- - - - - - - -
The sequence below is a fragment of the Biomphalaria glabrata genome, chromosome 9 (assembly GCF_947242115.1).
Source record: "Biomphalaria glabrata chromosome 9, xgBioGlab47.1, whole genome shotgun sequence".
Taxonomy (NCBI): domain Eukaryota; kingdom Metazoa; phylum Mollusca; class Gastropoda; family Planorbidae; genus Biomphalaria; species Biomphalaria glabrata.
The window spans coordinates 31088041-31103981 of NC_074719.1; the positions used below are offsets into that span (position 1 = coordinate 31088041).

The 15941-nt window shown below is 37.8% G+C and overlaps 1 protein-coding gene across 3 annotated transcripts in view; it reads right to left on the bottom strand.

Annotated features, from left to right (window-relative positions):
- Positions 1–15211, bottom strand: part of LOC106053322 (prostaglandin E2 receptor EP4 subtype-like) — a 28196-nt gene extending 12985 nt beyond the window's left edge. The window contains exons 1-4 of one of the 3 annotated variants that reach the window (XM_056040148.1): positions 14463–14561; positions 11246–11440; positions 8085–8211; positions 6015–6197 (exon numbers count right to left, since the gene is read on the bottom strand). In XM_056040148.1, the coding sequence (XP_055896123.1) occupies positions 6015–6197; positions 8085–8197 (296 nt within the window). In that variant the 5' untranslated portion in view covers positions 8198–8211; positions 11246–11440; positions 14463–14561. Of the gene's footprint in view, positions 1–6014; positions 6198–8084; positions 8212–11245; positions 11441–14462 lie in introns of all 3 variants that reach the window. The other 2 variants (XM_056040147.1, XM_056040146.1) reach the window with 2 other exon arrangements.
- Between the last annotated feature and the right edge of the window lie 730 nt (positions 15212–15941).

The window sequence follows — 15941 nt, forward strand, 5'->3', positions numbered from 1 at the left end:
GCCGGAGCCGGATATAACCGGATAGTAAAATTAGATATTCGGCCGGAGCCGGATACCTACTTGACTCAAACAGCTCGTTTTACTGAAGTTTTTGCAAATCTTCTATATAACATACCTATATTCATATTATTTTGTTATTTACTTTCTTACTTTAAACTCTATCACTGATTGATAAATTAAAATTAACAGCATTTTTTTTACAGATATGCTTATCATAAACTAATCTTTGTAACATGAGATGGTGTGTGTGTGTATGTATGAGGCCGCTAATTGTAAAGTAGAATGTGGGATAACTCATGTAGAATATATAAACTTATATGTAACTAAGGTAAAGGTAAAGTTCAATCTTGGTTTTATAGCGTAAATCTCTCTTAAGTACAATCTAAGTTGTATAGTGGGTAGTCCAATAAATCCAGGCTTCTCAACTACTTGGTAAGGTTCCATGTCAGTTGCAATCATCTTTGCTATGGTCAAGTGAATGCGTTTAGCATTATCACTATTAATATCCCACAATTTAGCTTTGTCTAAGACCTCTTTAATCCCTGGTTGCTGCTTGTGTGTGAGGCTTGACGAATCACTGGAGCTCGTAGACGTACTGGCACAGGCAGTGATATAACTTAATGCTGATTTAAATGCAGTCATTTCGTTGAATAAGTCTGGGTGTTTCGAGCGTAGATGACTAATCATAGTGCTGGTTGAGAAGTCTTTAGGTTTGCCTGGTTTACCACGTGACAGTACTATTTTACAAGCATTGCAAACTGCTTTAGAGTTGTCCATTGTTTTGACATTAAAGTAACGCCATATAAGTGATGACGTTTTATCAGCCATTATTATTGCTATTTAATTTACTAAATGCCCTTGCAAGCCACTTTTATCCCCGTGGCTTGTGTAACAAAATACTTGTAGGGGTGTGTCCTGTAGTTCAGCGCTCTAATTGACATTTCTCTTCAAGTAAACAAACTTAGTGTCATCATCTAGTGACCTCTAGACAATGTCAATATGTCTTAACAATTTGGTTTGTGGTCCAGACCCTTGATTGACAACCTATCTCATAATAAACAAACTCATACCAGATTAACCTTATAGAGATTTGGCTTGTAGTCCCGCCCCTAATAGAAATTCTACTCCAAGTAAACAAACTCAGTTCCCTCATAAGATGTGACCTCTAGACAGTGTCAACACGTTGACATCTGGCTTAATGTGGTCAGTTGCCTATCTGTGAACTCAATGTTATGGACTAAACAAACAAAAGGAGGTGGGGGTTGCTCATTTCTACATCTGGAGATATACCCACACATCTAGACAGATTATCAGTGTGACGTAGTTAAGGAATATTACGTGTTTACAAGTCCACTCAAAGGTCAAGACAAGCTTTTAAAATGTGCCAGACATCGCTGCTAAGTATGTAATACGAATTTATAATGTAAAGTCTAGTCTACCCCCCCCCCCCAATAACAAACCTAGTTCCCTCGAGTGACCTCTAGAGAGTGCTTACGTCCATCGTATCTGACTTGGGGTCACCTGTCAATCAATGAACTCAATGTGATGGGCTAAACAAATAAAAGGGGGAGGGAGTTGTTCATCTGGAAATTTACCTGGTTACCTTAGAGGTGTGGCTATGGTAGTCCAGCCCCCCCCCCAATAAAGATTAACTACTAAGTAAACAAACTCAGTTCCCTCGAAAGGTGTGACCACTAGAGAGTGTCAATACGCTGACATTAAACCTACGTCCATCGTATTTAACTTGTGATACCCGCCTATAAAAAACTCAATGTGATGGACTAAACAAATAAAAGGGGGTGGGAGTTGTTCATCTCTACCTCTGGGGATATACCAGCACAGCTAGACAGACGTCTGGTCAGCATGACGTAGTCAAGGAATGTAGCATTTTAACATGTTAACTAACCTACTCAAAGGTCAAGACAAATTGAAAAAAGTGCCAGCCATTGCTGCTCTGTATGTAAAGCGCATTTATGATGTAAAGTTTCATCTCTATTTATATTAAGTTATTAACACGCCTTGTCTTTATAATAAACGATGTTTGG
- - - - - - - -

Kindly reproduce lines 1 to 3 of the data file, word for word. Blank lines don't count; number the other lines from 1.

The sequence below is a fragment of the Biomphalaria glabrata genome, chromosome 9 (assembly GCF_947242115.1).
Source record: "Biomphalaria glabrata chromosome 9, xgBioGlab47.1, whole genome shotgun sequence".
Taxonomy (NCBI): domain Eukaryota; kingdom Metazoa; phylum Mollusca; class Gastropoda; family Planorbidae; genus Biomphalaria; species Biomphalaria glabrata.